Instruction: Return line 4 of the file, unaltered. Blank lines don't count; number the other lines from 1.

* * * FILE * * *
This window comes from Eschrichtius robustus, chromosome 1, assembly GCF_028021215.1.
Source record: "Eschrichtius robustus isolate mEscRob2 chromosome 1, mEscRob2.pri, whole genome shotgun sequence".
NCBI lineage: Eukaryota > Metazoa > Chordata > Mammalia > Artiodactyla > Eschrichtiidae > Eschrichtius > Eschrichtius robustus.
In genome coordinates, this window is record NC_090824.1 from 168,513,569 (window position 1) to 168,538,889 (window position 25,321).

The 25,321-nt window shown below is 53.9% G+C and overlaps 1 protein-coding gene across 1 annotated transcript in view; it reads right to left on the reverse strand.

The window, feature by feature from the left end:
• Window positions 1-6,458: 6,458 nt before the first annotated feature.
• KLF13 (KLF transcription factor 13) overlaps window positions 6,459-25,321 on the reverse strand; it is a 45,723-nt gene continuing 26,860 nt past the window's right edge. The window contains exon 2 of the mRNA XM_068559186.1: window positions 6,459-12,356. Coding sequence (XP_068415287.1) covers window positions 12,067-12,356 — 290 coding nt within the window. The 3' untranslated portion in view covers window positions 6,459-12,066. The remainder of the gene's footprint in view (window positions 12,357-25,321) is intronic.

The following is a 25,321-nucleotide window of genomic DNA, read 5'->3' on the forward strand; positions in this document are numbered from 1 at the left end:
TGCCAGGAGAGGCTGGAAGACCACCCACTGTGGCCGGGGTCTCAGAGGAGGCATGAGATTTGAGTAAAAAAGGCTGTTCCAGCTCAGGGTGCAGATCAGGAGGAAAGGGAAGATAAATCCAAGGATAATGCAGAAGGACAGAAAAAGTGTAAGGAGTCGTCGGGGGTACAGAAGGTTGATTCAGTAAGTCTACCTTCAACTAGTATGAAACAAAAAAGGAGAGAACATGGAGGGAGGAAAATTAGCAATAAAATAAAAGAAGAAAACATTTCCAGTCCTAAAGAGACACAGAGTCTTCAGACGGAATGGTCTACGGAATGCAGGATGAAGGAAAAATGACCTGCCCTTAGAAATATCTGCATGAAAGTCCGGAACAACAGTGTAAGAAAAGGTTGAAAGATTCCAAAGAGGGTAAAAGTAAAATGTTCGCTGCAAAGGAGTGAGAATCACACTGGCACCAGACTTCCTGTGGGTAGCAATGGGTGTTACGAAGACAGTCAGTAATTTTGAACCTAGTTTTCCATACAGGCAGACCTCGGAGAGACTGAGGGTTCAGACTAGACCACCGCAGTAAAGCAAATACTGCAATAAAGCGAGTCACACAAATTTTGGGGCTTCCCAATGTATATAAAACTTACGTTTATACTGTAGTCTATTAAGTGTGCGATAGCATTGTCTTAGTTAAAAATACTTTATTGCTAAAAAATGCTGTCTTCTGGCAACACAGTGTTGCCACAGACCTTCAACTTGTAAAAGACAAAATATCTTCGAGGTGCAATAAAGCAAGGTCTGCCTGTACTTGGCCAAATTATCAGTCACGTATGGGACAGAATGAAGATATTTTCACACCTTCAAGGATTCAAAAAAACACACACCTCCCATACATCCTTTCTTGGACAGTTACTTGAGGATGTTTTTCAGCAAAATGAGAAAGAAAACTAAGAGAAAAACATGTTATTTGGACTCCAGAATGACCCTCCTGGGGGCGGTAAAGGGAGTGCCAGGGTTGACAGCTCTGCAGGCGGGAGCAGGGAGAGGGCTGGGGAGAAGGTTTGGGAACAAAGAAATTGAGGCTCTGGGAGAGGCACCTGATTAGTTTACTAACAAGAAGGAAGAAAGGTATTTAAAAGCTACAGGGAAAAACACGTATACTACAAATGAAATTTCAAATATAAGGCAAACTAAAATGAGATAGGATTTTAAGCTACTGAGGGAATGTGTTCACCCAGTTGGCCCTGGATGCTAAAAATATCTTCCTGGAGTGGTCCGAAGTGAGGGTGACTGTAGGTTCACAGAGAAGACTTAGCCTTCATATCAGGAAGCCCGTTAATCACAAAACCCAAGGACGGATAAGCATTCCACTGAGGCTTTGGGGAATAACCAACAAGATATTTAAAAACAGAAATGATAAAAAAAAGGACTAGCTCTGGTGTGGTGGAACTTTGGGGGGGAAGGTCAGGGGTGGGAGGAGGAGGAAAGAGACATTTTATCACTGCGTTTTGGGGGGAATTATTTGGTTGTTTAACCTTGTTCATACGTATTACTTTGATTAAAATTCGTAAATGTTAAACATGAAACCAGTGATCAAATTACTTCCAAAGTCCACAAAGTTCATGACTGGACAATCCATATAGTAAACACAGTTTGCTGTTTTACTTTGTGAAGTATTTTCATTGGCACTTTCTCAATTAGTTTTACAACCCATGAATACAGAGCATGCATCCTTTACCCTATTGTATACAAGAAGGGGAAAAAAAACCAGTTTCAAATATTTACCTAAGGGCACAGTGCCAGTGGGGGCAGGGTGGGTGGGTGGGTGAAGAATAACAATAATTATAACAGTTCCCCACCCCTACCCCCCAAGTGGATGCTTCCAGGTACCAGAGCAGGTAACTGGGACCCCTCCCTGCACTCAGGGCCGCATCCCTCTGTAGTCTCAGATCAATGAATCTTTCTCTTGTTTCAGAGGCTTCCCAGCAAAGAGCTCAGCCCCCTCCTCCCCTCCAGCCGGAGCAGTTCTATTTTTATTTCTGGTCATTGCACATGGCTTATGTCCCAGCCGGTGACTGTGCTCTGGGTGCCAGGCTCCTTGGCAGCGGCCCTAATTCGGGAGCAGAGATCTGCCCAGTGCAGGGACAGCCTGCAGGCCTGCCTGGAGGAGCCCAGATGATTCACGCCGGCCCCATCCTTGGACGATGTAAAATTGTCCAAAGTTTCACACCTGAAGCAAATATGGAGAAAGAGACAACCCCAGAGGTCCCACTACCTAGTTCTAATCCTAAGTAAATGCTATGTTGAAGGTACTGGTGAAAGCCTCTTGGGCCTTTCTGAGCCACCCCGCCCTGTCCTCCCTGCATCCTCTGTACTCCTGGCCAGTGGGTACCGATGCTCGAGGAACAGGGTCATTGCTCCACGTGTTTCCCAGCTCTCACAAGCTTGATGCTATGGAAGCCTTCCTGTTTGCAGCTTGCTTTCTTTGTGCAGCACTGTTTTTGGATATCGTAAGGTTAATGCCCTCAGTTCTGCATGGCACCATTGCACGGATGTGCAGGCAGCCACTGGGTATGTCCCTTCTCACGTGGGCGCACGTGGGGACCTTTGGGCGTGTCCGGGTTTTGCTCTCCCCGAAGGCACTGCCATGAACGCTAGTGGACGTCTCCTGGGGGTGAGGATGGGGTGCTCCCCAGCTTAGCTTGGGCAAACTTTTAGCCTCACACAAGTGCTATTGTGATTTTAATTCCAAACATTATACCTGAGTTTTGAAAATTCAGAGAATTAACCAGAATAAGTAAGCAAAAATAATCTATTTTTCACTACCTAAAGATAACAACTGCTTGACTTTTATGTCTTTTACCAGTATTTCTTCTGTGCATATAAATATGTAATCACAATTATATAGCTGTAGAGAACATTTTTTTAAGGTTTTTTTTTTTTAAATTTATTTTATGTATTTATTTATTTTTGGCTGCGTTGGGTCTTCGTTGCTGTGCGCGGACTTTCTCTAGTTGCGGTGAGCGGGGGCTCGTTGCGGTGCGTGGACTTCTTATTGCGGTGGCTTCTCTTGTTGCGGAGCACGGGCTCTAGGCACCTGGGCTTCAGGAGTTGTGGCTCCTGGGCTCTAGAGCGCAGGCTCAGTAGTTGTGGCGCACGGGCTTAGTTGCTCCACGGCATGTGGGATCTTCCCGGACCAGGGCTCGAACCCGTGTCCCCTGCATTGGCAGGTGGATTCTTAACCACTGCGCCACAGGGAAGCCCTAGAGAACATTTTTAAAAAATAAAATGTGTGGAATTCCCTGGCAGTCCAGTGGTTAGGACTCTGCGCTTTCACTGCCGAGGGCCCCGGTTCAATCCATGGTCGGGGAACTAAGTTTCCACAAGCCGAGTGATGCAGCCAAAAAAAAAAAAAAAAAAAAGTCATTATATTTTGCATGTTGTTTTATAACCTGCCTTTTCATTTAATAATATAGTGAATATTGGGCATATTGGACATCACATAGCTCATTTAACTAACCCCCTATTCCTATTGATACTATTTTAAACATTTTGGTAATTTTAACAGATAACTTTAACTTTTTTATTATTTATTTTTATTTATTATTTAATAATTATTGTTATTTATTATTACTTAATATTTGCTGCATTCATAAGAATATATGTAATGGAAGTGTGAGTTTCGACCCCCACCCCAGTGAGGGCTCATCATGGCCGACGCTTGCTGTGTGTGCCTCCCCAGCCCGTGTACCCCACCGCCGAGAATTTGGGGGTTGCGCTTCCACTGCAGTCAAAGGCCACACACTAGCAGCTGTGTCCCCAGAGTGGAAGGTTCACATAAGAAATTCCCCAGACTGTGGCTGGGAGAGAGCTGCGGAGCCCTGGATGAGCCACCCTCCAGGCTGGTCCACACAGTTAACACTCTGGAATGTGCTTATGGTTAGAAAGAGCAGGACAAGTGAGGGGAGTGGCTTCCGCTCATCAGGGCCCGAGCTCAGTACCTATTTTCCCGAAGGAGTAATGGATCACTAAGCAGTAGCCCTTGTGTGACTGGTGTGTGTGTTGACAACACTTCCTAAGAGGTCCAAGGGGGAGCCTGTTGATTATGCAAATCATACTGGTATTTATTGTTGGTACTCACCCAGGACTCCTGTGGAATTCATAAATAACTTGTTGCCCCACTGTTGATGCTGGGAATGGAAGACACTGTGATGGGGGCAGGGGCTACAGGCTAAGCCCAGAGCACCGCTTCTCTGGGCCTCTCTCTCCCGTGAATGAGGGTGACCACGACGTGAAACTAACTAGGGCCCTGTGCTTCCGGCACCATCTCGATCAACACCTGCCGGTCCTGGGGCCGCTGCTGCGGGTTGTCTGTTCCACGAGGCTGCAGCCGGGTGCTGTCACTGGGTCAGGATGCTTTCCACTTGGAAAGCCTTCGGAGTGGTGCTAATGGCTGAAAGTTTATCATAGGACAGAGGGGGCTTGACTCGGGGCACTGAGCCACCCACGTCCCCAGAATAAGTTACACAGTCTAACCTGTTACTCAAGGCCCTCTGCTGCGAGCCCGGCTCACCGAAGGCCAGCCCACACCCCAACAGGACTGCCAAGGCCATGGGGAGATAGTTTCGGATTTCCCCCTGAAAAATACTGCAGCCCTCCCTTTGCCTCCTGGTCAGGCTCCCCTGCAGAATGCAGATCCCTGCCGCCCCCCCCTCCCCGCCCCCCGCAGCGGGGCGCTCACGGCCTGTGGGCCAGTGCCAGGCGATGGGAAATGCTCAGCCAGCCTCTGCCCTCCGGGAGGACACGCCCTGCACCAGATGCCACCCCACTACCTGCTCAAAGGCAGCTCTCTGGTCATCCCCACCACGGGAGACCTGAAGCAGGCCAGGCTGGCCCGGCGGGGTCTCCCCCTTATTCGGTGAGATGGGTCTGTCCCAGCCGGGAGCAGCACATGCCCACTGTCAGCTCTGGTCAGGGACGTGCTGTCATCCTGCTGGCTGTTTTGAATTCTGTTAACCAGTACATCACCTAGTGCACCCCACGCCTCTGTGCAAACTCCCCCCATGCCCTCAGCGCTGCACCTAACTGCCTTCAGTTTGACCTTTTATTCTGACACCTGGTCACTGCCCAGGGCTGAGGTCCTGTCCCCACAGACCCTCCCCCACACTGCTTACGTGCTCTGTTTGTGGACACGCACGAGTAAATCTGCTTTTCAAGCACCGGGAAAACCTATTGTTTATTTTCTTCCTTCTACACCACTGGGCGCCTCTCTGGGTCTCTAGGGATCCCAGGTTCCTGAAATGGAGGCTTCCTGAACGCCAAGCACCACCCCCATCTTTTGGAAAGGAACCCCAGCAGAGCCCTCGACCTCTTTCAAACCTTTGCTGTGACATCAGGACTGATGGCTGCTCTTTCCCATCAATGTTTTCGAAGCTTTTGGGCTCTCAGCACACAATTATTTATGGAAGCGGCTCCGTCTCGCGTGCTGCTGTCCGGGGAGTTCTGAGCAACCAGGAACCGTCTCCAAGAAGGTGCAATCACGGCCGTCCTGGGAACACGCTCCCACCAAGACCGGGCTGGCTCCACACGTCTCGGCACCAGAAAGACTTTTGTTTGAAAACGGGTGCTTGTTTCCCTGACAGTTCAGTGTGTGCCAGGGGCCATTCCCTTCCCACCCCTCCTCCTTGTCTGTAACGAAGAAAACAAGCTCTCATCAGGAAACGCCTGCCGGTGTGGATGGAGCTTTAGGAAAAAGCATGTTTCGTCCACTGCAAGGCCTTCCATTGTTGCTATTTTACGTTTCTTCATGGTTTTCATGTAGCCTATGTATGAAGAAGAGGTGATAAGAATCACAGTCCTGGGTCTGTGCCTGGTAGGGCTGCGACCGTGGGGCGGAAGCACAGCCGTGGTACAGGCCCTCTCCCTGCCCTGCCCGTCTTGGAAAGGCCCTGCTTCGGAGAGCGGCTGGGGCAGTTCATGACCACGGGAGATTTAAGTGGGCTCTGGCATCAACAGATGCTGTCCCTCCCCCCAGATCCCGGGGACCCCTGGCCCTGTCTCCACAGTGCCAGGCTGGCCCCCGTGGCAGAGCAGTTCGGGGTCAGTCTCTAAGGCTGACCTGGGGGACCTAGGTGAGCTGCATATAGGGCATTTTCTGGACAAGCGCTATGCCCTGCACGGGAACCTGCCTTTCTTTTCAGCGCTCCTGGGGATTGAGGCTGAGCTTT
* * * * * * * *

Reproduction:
In genome coordinates, this window is record NC_090824.1 from 168,513,569 (window position 1) to 168,538,889 (window position 25,321).